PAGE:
A Very Important Issue, OR Something That Follows Me From Country to Country

I was going to make a post about high tea (and scones and sandwiches and general seaside funtimes) at Brighton on the 20th, but then another, more important topic came up, so high tea will again have to wait.

This is a Very Important Issue.

More likely than not, this post will make someone uncomfortable. But if it does, that just means you’re privileged in ways you perhaps had never thought of before, and if that’s the case, there are things of which you should be more aware.

I rarely discuss or even disclose my race online. This is because the anonymous nature of the internet means that it is quite literally the only place on earth where I won’t be immediately branded as a stereotype by the people who see me, because duh, internet — no one sees you unless you want them to. But I’m going to give this unique freedom up for now because there is so much that needs to be said, and I can’t say it by hiding behind a racially nonspecific gray face of anonymity.

The other day I was on New Bond Street:

It intersects with Oxford Street and primarily features high-end boutiques (I saw Calvin Klein, Russell & Bromley, and Pronovias during my short walk down a portion of it). As of this past summer, it is also the new home of a popular American suburban-mall-turned-attempted-high-street retailer that, before this year, had no stores in the UK. I won’t name it. Though I think that’s enough information.

This retailer tries really, really hard. That is, its quality is roughly mid-range at best, but it aspires to a high-fashion image, filling its store with glitzy decorations, supermodel posters, mannequins in “couture” ensembles, etc. It holds itself to a ridiculously high standard considering what it’s actually marketing. So you’d think they’d have briefed their employees on high standards as well, but no — as I was walking in the front door of the New Bond Street location, the suited doorman threw a smirk and a “ni hao” at me.

Basically — I entered the store after a line of white customers, and each one of those ladies got a polite “hello” or “welcome” from the doorman. I, on the other hand, got a smug smile and a (mangled, mispronounced) Mandarin greeting from him. He could’ve just given me a generic hello as well. But he decided to go out of his way to highlight my ethnicity. Which, I might add, has nothing to do with the actual language I speak.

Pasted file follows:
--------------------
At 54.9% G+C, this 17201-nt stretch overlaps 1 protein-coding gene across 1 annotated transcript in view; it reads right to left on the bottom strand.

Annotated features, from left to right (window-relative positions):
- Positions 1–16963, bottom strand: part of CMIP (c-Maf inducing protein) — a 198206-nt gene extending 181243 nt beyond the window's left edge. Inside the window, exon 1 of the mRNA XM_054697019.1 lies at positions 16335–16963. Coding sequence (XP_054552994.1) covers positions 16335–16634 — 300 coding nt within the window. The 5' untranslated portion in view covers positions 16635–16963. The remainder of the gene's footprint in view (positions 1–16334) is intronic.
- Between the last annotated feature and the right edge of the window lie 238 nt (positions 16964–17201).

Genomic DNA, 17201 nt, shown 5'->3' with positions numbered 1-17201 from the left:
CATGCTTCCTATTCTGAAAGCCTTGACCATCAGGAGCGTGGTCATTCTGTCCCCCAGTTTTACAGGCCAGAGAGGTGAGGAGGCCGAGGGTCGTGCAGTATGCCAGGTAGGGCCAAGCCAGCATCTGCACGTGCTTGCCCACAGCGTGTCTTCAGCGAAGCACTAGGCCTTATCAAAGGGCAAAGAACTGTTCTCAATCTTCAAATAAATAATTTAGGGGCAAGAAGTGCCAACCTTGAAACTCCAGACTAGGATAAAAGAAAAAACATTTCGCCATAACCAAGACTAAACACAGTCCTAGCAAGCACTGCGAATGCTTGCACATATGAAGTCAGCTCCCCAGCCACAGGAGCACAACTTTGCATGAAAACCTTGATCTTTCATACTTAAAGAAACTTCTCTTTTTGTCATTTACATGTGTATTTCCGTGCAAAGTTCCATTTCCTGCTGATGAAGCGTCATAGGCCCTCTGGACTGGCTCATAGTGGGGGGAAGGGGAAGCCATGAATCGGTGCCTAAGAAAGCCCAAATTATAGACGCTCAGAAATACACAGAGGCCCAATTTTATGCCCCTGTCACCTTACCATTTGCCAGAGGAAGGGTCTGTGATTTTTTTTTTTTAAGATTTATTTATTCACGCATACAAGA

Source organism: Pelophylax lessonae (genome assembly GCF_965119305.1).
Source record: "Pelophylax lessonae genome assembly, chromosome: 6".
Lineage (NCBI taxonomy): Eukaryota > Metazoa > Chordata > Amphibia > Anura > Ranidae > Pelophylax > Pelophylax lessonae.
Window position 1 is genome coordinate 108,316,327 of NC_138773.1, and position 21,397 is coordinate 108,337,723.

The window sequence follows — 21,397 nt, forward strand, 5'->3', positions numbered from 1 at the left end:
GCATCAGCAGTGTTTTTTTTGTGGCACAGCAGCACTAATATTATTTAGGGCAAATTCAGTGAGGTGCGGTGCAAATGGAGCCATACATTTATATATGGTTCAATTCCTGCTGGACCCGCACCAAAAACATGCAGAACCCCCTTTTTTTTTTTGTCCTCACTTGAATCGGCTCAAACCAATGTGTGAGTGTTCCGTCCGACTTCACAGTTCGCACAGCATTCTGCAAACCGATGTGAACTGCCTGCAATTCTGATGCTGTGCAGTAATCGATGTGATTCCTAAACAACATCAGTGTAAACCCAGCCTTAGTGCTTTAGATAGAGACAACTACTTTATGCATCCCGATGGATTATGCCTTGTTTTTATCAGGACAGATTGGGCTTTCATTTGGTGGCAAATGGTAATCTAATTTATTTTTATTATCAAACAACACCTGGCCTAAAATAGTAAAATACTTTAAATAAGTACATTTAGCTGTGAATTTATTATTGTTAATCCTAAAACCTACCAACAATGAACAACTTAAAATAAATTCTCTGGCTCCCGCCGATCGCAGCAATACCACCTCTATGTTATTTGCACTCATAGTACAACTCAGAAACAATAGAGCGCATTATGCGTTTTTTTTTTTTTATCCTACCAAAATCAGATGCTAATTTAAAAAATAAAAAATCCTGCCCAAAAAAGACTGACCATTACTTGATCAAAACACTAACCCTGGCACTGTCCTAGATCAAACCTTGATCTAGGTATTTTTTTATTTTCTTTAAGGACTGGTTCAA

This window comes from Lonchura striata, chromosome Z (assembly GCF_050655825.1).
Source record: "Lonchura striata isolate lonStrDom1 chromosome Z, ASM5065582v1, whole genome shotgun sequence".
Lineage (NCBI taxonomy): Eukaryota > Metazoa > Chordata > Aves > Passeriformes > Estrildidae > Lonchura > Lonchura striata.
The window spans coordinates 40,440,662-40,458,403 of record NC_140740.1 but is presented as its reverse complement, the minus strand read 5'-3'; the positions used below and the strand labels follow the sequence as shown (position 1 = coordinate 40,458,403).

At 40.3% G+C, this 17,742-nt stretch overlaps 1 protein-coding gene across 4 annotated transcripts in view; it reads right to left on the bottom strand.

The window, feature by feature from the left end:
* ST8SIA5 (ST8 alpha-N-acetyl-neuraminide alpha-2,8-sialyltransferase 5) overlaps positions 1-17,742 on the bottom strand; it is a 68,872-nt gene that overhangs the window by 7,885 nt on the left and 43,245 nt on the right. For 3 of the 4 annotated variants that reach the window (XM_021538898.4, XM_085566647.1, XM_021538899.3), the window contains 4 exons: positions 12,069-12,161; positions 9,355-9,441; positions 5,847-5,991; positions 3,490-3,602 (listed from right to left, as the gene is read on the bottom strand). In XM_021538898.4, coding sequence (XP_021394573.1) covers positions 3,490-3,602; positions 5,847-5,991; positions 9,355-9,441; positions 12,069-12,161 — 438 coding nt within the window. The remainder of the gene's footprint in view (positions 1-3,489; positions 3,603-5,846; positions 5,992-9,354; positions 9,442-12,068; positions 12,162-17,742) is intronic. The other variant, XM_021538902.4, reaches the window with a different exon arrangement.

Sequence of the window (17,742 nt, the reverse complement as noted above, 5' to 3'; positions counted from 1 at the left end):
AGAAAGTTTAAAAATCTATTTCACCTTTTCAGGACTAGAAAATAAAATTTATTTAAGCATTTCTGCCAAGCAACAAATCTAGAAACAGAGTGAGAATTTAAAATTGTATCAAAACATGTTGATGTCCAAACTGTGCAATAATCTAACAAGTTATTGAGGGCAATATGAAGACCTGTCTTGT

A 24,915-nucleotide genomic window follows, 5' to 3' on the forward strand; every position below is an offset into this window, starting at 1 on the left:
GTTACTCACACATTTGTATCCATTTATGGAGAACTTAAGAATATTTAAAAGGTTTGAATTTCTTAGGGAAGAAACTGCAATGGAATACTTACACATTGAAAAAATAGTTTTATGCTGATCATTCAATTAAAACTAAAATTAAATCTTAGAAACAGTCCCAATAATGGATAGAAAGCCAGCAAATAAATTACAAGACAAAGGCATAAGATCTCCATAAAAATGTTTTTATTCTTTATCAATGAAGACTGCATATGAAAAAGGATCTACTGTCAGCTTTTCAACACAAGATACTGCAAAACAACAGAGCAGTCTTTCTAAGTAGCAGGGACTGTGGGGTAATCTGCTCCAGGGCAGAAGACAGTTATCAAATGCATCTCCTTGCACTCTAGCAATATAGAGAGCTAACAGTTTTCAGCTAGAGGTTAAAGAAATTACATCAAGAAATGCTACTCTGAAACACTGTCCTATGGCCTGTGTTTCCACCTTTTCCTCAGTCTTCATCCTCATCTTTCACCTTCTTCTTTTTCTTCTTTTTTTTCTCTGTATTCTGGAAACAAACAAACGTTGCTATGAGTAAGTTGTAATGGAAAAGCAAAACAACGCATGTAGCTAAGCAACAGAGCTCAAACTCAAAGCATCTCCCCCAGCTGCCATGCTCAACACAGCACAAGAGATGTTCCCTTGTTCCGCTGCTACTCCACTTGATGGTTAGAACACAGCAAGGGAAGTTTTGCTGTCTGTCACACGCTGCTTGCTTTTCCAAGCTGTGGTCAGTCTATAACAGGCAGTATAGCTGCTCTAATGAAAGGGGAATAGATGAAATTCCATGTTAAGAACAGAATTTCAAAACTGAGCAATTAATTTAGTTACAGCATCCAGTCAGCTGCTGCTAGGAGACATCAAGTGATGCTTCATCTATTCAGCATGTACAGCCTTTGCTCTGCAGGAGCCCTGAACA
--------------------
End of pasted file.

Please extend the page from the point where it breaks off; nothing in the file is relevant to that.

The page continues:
NBD, right? NB-fucking-D. This is something I’m used to. I’m East Asian and grew up in the United States, so of course I spent my public school years listening to my white classmates pull at the corners of their eyes and speak “Chinese” to me (which, in their minds, was just a series of unintelligible rhyming sounds). And of course I spent the first portion of my college years listening to white classmates discussing their “yellow fever,” and of course I’m sometimes told that all Asian girls are interchangeable. Of course.

But even given 20 years of having a front row seat to the long-running smash-hit ‘Hey Everyone, Let’s Make Fun of Asians All the Time, Because Race is Funny Shit’ (note: this is not a real stage show, for those of you with heads buried in the literal), this moment on New Bond Street made me pause.

Because this was a store, not a sidewalk. It was a goddamn place of retail. At a place of retail, customers walk in, hand over money, and get what they want. Supposedly. And because a customer is the money-holder, that store had better do everything in its power to make said customer get his or her money’s worth. That’s the idea. Pretty simple. And yet it failed in this case.

So what, right? Why is this offensive? All he did was make a little ~mistake~, right? Wrong. So wrong. Let me break down what this incident means:

1. Because of my ethnicity, I can, at first glance, be reduced to another person’s inaccurate idea of what I am, and it will take precedence over the truth – even before I have a chance to become a specific person with thoughts and history and opinions. The way I look — which should never, ever be taken as relevant to who I am — will always be treated as the most relevant thing about me.

2. Not even an atmosphere where courtesy is supposed to be standard can ensure that I will get a basic amount of respect. 

3. No matter how good I am at English  which is really fucking good compared to most  – I will  invariably be treated as though I’m some kind of mute idiot. My personal achievements mean nothing. 

4. It is so, so easy for someone belonging to the white majority to make an offhanded comment to someone belonging to a person of color and make him or her instantly feel dehumanized and like shit.